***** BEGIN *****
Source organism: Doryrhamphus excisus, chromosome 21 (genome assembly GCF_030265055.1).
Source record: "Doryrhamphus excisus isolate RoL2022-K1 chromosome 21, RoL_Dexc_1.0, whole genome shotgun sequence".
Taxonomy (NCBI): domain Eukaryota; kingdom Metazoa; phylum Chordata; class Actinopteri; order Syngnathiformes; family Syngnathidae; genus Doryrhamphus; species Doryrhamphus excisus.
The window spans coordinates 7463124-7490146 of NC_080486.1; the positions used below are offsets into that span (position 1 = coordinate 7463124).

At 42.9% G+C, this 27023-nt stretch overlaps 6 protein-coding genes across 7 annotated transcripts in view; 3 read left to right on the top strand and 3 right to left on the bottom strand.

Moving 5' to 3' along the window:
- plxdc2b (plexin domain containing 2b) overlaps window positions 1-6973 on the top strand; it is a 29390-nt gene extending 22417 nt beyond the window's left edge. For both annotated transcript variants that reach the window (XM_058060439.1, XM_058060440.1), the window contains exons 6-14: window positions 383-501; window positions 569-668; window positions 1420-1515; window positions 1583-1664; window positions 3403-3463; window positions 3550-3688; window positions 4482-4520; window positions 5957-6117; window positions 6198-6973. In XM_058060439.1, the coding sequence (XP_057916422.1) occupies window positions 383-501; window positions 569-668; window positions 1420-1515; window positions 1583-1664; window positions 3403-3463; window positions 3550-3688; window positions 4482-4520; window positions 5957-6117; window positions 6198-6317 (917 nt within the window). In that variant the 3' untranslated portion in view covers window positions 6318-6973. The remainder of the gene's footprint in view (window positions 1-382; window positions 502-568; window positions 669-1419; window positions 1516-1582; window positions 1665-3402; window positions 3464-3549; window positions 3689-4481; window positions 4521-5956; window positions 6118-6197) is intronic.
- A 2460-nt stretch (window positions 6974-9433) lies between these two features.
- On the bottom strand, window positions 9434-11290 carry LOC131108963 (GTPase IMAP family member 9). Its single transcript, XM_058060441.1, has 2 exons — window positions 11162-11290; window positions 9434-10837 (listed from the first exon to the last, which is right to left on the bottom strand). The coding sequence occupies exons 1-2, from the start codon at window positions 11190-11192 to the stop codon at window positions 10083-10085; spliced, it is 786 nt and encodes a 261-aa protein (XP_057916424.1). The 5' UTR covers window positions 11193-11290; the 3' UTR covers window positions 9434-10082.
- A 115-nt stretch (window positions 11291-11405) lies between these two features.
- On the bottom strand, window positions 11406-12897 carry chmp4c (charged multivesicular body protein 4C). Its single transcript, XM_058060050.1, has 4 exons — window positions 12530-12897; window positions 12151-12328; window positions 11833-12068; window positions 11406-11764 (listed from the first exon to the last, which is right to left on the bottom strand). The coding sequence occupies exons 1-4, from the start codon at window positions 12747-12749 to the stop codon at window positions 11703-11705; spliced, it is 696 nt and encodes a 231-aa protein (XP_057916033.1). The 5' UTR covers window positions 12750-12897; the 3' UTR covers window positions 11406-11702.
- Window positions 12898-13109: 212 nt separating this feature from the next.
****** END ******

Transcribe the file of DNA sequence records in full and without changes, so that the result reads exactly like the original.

Source organism: Doryrhamphus excisus, chromosome 21 (genome assembly GCF_030265055.1).
Source record: "Doryrhamphus excisus isolate RoL2022-K1 chromosome 21, RoL_Dexc_1.0, whole genome shotgun sequence".
Taxonomy (NCBI): domain Eukaryota; kingdom Metazoa; phylum Chordata; class Actinopteri; order Syngnathiformes; family Syngnathidae; genus Doryrhamphus; species Doryrhamphus excisus.
The window spans coordinates 7463124-7490146 of NC_080486.1; the positions used below are offsets into that span (position 1 = coordinate 7463124).

At 42.9% G+C, this 27023-nt stretch overlaps 6 protein-coding genes across 7 annotated transcripts in view; 3 read left to right on the top strand and 3 right to left on the bottom strand.

Moving 5' to 3' along the window:
- plxdc2b (plexin domain containing 2b) overlaps window positions 1-6973 on the top strand; it is a 29390-nt gene extending 22417 nt beyond the window's left edge. For both annotated transcript variants that reach the window (XM_058060439.1, XM_058060440.1), the window contains exons 6-14: window positions 383-501; window positions 569-668; window positions 1420-1515; window positions 1583-1664; window positions 3403-3463; window positions 3550-3688; window positions 4482-4520; window positions 5957-6117; window positions 6198-6973. In XM_058060439.1, the coding sequence (XP_057916422.1) occupies window positions 383-501; window positions 569-668; window positions 1420-1515; window positions 1583-1664; window positions 3403-3463; window positions 3550-3688; window positions 4482-4520; window positions 5957-6117; window positions 6198-6317 (917 nt within the window). In that variant the 3' untranslated portion in view covers window positions 6318-6973. The remainder of the gene's footprint in view (window positions 1-382; window positions 502-568; window positions 669-1419; window positions 1516-1582; window positions 1665-3402; window positions 3464-3549; window positions 3689-4481; window positions 4521-5956; window positions 6118-6197) is intronic.
- A 2460-nt stretch (window positions 6974-9433) lies between these two features.
- On the bottom strand, window positions 9434-11290 carry LOC131108963 (GTPase IMAP family member 9). Its single transcript, XM_058060441.1, has 2 exons — window positions 11162-11290; window positions 9434-10837 (listed from the first exon to the last, which is right to left on the bottom strand). The coding sequence occupies exons 1-2, from the start codon at window positions 11190-11192 to the stop codon at window positions 10083-10085; spliced, it is 786 nt and encodes a 261-aa protein (XP_057916424.1). The 5' UTR covers window positions 11193-11290; the 3' UTR covers window positions 9434-10082.
- A 115-nt stretch (window positions 11291-11405) lies between these two features.
- On the bottom strand, window positions 11406-12897 carry chmp4c (charged multivesicular body protein 4C). Its single transcript, XM_058060050.1, has 4 exons — window positions 12530-12897; window positions 12151-12328; window positions 11833-12068; window positions 11406-11764 (listed from the first exon to the last, which is right to left on the bottom strand). The coding sequence occupies exons 1-4, from the start codon at window positions 12747-12749 to the stop codon at window positions 11703-11705; spliced, it is 696 nt and encodes a 231-aa protein (XP_057916033.1). The 5' UTR covers window positions 12750-12897; the 3' UTR covers window positions 11406-11702.
- Window positions 12898-13109: 212 nt separating this feature from the next.